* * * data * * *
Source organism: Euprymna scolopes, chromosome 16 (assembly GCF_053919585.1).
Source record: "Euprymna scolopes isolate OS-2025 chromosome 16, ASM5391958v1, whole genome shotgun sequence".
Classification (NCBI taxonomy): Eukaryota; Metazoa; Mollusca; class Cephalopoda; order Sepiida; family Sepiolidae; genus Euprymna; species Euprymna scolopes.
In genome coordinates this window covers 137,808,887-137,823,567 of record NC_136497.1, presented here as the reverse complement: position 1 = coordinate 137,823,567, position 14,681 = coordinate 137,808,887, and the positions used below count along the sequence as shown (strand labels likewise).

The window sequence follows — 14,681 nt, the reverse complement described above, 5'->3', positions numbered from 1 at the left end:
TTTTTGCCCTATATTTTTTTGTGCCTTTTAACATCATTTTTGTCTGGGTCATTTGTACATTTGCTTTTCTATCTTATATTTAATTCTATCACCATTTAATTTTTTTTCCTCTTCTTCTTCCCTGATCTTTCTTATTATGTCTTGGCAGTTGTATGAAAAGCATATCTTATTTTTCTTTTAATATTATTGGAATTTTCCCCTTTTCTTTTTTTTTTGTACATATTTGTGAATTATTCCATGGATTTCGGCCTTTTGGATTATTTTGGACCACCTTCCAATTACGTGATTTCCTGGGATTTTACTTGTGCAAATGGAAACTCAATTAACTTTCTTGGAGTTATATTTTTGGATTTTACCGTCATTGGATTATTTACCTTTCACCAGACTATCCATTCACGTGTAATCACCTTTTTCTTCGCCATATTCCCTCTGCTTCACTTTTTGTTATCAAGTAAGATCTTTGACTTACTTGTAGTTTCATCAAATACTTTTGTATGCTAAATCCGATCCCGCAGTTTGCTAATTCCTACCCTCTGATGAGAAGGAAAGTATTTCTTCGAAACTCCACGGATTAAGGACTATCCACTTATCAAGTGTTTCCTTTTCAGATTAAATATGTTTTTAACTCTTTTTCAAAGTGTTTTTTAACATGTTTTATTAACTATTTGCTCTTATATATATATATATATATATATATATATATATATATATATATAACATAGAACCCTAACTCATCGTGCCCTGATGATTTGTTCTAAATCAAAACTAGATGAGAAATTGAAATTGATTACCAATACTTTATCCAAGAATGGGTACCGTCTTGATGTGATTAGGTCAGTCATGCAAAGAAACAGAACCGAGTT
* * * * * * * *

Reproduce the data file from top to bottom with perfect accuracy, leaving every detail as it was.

Source organism: Euprymna scolopes, chromosome 16 (assembly GCF_053919585.1).
Source record: "Euprymna scolopes isolate OS-2025 chromosome 16, ASM5391958v1, whole genome shotgun sequence".
Classification (NCBI taxonomy): Eukaryota; Metazoa; Mollusca; class Cephalopoda; order Sepiida; family Sepiolidae; genus Euprymna; species Euprymna scolopes.
In genome coordinates this window covers 137,808,887-137,823,567 of record NC_136497.1, presented here as the reverse complement: position 1 = coordinate 137,823,567, position 14,681 = coordinate 137,808,887, and the positions used below count along the sequence as shown (strand labels likewise).

The window sequence follows — 14,681 nt, the reverse complement described above, 5'->3', positions numbered from 1 at the left end:
TTTTTGCCCTATATTTTTTTGTGCCTTTTAACATCATTTTTGTCTGGGTCATTTGTACATTTGCTTTTCTATCTTATATTTAATTCTATCACCATTTAATTTTTTTTCCTCTTCTTCTTCCCTGATCTTTCTTATTATGTCTTGGCAGTTGTATGAAAAGCATATCTTATTTTTCTTTTAATATTATTGGAATTTTCCCCTTTTCTTTTTTTTTTGTACATATTTGTGAATTATTCCATGGATTTCGGCCTTTTGGATTATTTTGGACCACCTTCCAATTACGTGATTTCCTGGGATTTTACTTGTGCAAATGGAAACTCAATTAACTTTCTTGGAGTTATATTTTTGGATTTTACCGTCATTGGATTATTTACCTTTCACCAGACTATCCATTCACGTGTAATCACCTTTTTCTTCGCCATATTCCCTCTGCTTCACTTTTTGTTATCAAGTAAGATCTTTGACTTACTTGTAGTTTCATCAAATACTTTTGTATGCTAAATCCGATCCCGCAGTTTGCTAATTCCTACCCTCTGATGAGAAGGAAAGTATTTCTTCGAAACTCCACGGATTAAGGACTATCCACTTATCAAGTGTTTCCTTTTCAGATTAAATATGTTTTTAACTCTTTTTCAAAGTGTTTTTTAACATGTTTTATTAACTATTTGCTCTTATATATATATATATATATATATATATATATATATATATATATAACATAGAACCCTAACTCATCGTGCCCTGATGATTTGTTCTAAATCAAAACTAGATGAGAAATTGAAATTGATTACCAATACTTTATCCAAGAATGGGTACCGTCTTGATGTGATTAGGTCAGTCATGCAAAGAAACAGAACCGAGTT